When a gas interacts with a (crystalline) solid, some scenarios may happen:

  • scattering: gas atoms will not stick or penetrate (do not interact with the solid)
  • Adsorption: gas atoms stick to the surface
  • Absorption: gas atoms penetrate into the solid and reside between other atoms in the bulk of the matter (like what happens in doped Silicon)

Regarding the 3rd case, I want to know under what circumstances (temperature, pressure, atomic radius of the gas atoms, crystal structure of the solid) a gas can penetrate (absorb) into a crystal (absorption), and what effects does the addition of the gas atoms to the crystal structure have on the solid's statistical/thermodynamic properties.

  • $\begingroup$ Can you be more specific about what you want to know about these effects? Alternatively, if you really only want general references, you should see our resource recommendation policy. $\endgroup$ – David Z Dec 7 '13 at 22:36
  • $\begingroup$ @DavidZ More specifically, I want to know under what circumstances a gas can interact with a crystal (absorption) and what effects does it have on the statistical/thermodynamic properties of the solid. $\endgroup$ – user215721 Dec 7 '13 at 22:43
  • $\begingroup$ That would be a perfectly fine question. If you edit your question to ask that, instead of asking for references, I think it would be quite fine to reopen. $\endgroup$ – David Z Dec 7 '13 at 22:45
  • $\begingroup$ @DavidZ I edited the question. Is it acceptable now? $\endgroup$ – user215721 Dec 7 '13 at 23:03
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    $\begingroup$ Yeah, I suppose that works. By the way, you don't have to explicitly ask for books and papers; people will always provide relevant references if there is too much information to include in an answer. I edited that part out for you. $\endgroup$ – David Z Dec 7 '13 at 23:23

For an important special case, look up the topic of Hydrogen Embrittlement of Irons and Steels. This is not my field - I have a layman's interest for the reason discussed below, but I believe it illustrates some rough rules of thumb for when absorption into metals happens.

The main process whereby absorption happens begins when the $H_2$ bond is cloven by the metal - there is likely to be a pretty quantum mechanical description of this process whereby the atomic electrons interact with the conduction electron sea in the metal, but I shall leave another answer to give a reference as I am not aware of one and I am not a chemist, so this isn't my field. However, such cleaving is well known to happen experimentally, and the Wikipedia article on bond dissociation energy states that the $H_2$ bond is strong (indeed quite comparable to all the other bonds listed there) and only cloven by metals or strong oxidants. So this is the first requirement: most often the target crystal will be a metal or a strong oxidant.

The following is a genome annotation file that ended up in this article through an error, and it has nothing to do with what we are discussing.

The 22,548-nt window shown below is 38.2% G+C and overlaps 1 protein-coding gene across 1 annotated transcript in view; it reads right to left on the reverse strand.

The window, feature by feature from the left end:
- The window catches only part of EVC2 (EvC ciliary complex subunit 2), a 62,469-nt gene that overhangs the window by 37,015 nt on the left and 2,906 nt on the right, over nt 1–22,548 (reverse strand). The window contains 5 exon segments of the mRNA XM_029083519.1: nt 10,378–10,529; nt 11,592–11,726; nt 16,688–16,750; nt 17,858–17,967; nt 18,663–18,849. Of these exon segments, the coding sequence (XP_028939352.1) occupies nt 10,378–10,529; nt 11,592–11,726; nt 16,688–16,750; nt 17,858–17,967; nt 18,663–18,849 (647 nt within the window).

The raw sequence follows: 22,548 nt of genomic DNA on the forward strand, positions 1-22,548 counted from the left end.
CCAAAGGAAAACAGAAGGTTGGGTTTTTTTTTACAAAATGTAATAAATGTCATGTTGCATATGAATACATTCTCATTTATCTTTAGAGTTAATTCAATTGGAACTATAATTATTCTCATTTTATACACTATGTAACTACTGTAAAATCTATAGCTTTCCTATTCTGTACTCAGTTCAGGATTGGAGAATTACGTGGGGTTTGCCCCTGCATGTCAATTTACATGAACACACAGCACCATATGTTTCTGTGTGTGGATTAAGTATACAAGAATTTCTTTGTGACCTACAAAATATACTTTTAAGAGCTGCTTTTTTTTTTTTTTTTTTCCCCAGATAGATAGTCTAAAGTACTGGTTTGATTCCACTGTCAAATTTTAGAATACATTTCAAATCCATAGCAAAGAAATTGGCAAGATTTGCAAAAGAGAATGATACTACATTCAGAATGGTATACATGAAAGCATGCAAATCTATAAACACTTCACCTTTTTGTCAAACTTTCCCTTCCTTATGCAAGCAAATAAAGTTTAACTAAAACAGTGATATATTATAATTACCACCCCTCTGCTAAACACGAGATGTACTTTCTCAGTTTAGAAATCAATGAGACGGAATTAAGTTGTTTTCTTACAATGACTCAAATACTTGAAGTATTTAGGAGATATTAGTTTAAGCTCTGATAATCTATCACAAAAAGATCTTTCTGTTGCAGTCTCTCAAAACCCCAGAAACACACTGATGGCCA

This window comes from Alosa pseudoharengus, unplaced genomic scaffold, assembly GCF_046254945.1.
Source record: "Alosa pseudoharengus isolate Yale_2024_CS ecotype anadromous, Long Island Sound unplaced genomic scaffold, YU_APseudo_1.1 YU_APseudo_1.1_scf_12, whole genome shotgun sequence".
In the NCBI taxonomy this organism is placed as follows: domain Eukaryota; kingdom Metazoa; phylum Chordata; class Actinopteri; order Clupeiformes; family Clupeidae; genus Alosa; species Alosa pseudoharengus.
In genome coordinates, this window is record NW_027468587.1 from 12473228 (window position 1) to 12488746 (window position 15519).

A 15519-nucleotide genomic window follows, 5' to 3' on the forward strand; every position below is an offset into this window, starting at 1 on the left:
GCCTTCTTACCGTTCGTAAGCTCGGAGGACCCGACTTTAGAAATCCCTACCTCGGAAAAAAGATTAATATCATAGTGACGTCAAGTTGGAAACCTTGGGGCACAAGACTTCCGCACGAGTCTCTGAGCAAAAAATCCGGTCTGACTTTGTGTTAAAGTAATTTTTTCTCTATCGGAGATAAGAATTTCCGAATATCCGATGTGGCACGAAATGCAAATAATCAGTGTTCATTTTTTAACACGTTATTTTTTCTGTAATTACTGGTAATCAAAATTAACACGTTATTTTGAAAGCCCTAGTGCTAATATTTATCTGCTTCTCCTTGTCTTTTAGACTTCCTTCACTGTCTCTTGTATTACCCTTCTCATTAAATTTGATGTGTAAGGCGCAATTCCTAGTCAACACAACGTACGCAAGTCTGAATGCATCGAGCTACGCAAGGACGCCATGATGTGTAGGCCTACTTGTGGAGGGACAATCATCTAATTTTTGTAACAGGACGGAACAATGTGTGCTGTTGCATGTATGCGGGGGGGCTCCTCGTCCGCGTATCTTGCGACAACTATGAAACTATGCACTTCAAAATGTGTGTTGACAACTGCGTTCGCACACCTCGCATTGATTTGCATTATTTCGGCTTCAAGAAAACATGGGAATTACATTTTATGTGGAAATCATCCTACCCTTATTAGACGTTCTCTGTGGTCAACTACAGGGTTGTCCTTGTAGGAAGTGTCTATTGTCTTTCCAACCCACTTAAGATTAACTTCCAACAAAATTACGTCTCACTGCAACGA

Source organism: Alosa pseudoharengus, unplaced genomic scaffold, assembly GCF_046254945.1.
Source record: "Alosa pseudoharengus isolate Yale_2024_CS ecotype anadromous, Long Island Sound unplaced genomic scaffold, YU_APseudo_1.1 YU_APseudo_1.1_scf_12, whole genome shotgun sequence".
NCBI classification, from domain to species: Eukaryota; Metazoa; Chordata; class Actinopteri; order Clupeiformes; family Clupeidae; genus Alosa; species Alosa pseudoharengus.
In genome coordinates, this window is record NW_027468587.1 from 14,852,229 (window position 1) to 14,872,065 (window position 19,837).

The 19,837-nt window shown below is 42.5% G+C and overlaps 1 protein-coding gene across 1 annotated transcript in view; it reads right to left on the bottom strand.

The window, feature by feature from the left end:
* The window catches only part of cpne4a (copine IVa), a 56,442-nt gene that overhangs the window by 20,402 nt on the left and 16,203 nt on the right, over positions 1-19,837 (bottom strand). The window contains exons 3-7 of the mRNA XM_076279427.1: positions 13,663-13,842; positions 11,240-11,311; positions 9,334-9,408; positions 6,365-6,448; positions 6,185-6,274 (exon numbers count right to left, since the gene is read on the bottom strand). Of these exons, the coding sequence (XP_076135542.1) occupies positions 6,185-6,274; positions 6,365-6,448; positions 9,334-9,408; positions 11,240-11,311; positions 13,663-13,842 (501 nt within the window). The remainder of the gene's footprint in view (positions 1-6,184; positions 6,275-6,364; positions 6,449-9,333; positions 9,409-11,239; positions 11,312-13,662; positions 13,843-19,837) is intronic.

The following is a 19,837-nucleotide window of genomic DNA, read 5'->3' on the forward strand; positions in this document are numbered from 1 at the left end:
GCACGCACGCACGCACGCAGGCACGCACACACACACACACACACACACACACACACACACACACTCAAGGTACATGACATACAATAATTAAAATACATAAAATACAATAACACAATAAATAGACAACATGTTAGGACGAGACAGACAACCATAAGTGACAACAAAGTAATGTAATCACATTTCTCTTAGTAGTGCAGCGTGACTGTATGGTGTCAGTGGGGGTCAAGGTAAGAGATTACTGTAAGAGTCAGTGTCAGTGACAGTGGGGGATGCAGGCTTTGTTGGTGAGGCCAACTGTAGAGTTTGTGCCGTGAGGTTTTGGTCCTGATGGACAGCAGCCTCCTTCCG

The hydrogen atom is especially small so this helps the penetration of a proton electron pair into a lattice: the small size means that the charges are "well shielded" so the Coulombic potential barrier to penetration is going to be smallish. This characteristic also helps the second stage of the process whereby lone hydrogen atoms recombine in "voids" inside the metal. The $H_2$ molecule is small, thus helping this process too.

The Wikipedia article on Hydrogen Embrittlement also states the fairly obvious that the process is helped by high hydrogen pressures and temperatures, the former begetting high concentration gradients, the latter kinetic energy to raise the probability of tunnelling through Coulombic potential barriers.

This issue is an extremely important issue either in the design of the bottles and flasks for high pressure hydrogen, or in the design of "sponge" substances that can store hydrogen. At least one of these technologies is needed to make hydrogen fuel cell technology workable. One of the desirable characteristics of oil is that huge amounts of energy can be transported for little energy expenditure - an important property for mechanised agriculture. In contrast, some way to "package" energy is need for the use of e.g. solar energy for this purpose. The electrolysis of water by solar and storage of the hydrogen produced is one proposed solution to this problem.


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